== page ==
Place:Hammersmith, London, England

Watchers
NameHammersmith
Alt namesHammersmith St Paulsource: Vision of Britain
TypeParish, Borough (metropolitan)
Coordinates51.491°N 0.225°W
Located inLondon, England     (1889 - 1965)
Also located inMiddlesex, England     ( - 1889)
See alsoFulham, Middlesex, Englandancient parish of which it was part until 1631
Hammersmith (London Borough), Greater London, EnglandLondon borough of which it has been part since 1965
source: Family History Library Catalog


Hammersmith was historically a chapelry of Fulham, becoming a parish in its own right in 1631. In 1889 it was transferred from Middlesex to the newly-created County of London, and in 1900 became Hammersmith Metropolitan Borough. Hammersmith Metropolitan Borough was abolished in 1965, becoming part of the London Borough of Hammersmith & Fulham.

the following text is based on an article in Wikipedia

The area is bordered by Shepherd's Bush to the north, Kensington to the east, Chiswick to the west, and Fulham to the south, with which it forms part of the north bank of the River Thames. It is linked by Hammersmith Bridge to Barnes in the southwest. (Shepherd's Bush was probably within the Metropolitan Borough of Hammersmith and its predecessors in the 1889-1900 period, but no confirmation of this fact has been found.)

History

the following text is based on an article in Wikipedia

In the early 1660s, Hammersmith's first parish church, which later became St Paul’s, was built by Sir Nicholas Crispe who ran the brickworks in Hammersmith. It contained a monument to Crispe as well as a bronze bust of King Charles I by Hubert Le Sueur. In 1696 Sir Samuel Morland was buried there. The church was completely rebuilt in 1883, but the monument and bust were transferred to the new church.

The Hammersmith Suspension Bridge, designed by William Tierney Clark, was built across the Thames in 1827, and rebuilt in 1893. In 1984–1985 the bridge received structural support, and between 1997 and 2000 the bridge underwent major strengthening work.

Major industrial sites built in the early 20th century included the Osram lamp factory at Brook Green, the J. Lyons factory (which at one time employed 30,000 people) and the largest municipal power station in Britain, built near the gasworks in Sands End.

All these have subsequently been closed and redeveloped as the area has moved from an industrial base to a greater focus on commerce and services.

Greater London Research Tips

  • See wiki.familysearch.org under "London" and also under "Middlesex", "Surrey" and "Kent" for key information about Greater London's jurisdictions and records, plus links to indexes, reference aids and Family History Library holdings.
  • The London Metropolitan Archives (40 Northampton Road, Clerkenwell, London EC1R 0HB) holds records relating to the whole of Greater London.
  • GENUKI has a long list of websites and archive holders in addition to London Metropolitan Archives above. (This list is not maintained so well that there is never a dead link in it. However, it is often worth googling the title given on the page just in case the contributor has reorganized their website.)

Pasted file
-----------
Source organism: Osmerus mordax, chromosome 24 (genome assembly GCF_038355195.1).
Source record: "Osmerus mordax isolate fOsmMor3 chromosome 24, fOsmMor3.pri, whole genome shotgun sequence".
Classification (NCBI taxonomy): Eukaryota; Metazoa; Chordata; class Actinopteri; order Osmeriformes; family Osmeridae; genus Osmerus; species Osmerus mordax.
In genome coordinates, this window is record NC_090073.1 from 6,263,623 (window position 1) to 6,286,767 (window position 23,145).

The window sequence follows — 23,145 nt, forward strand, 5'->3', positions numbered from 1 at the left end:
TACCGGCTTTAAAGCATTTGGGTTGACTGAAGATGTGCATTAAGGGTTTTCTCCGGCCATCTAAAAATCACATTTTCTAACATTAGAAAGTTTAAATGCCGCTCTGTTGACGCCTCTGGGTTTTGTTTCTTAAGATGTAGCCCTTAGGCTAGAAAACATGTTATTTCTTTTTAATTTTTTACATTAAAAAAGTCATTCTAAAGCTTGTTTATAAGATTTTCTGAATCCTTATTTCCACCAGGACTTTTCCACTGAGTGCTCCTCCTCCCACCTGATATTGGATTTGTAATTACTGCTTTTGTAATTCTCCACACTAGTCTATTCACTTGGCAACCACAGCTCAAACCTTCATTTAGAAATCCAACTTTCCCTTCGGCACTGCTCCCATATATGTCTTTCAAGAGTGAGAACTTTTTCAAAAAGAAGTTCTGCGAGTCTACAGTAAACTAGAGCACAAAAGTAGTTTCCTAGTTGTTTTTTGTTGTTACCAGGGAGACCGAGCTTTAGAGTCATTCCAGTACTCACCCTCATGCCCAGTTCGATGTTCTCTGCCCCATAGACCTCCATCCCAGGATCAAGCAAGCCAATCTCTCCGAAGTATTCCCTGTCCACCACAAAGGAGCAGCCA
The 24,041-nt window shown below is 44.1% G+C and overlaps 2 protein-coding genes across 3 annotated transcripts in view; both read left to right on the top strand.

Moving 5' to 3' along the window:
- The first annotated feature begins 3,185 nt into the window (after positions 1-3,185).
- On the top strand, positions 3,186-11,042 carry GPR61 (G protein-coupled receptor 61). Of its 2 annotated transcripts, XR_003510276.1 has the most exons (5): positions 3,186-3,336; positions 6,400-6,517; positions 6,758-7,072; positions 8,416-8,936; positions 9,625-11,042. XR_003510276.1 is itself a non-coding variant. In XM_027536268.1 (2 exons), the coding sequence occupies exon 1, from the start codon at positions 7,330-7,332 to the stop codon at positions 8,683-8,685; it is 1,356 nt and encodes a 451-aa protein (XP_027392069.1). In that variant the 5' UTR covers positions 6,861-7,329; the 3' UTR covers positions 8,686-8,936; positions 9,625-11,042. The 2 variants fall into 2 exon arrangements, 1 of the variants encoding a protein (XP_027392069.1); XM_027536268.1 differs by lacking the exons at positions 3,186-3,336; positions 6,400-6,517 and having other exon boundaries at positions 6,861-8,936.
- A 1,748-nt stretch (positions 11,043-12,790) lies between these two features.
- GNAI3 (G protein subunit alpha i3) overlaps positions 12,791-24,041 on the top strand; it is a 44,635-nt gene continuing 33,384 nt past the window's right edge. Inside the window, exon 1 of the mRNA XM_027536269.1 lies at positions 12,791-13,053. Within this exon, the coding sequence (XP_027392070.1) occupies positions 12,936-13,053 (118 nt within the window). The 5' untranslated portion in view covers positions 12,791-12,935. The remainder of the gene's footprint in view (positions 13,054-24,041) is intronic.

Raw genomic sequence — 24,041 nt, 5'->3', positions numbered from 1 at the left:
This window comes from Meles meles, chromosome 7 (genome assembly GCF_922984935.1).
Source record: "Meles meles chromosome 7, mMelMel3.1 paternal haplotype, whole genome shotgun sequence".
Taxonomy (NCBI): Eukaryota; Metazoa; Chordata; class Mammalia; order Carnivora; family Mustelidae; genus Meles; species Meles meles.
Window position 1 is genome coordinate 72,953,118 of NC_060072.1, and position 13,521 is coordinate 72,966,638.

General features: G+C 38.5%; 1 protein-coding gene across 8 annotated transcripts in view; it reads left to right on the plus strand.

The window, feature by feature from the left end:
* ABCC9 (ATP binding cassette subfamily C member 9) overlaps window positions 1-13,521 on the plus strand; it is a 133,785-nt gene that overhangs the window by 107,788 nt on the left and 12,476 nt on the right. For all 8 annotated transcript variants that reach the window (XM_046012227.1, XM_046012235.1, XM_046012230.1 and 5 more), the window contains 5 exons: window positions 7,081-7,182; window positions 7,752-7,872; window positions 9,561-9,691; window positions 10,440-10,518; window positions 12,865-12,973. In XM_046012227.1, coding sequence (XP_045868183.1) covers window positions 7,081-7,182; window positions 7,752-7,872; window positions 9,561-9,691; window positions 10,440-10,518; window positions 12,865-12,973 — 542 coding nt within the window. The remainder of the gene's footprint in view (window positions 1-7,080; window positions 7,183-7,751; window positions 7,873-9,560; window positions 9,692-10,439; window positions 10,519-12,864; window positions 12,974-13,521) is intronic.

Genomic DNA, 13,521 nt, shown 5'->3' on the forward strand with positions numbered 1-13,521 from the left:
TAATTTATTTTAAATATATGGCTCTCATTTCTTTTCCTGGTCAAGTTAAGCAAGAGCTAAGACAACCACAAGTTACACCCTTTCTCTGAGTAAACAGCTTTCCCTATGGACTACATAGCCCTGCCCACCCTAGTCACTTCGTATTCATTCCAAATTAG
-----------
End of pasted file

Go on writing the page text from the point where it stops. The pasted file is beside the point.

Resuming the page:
• GENUKI also has a list of the Archives and Local Studies Libraries for each of the boroughs of Greater London.
  • The London Encyclopaedia by Ben Weinreb and Christopher Hibbert. An e-book available online through Google, originally published by Pan Macmillan. There is a search box in the left-hand pane.
  • London Lives. A very useful free website for anyone researching their London ancestors between the years 1690-1800. This is a fully searchable edition of 240,000 manuscripts from eight archives and fifteen datasets, giving access to 3.35 million names.
  • London Ancestor, a website belonging to one of the London family history societies, has a list of transcriptions of directories from the 18th century, listing in one case "all the squares, streets, lanes, courts, yards, alleys, &C. in and about Five Miles of the Metropolis..." In other parts of the same website are maps of various parts of 19th century London and Middlesex.
  • The proceedings of the Old Bailey, London's central criminal court, 1674-1913. A fully searchable edition of the largest body of texts detailing the lives of non-elite people ever published, containing 197,745 criminal trials held at London's central criminal court. This website is free to use.
  • Registration Districts in London, Registration Districts in Middlesex, Registration Districts in Surrey, Registration Districts in Kent, are lists of the registration districts used for civil registration (births, marriages and deaths, as well as the censuses). There are linked supporting lists of the parishes which made up each registration district, the dates of formation and abolition of the districts, the General Register Office numbers, and the local archive-holding place. This work has been carried out by Brett Langston under the agency of GENUKI (Genealogy United Kingdom and Ireland) and UKBMD - Births, Marriages, Deaths & Censuses on the Internet.
  • Fulham Registration District from UKBMD outlines the history of registration districts in this part of London.
This page uses content from the English Wikipedia. The original content was at Hammersmith. The list of authors can be seen in the page history. As with WeRelate, the content of Wikipedia is available under the Creative Commons Attribution/Share-Alike License.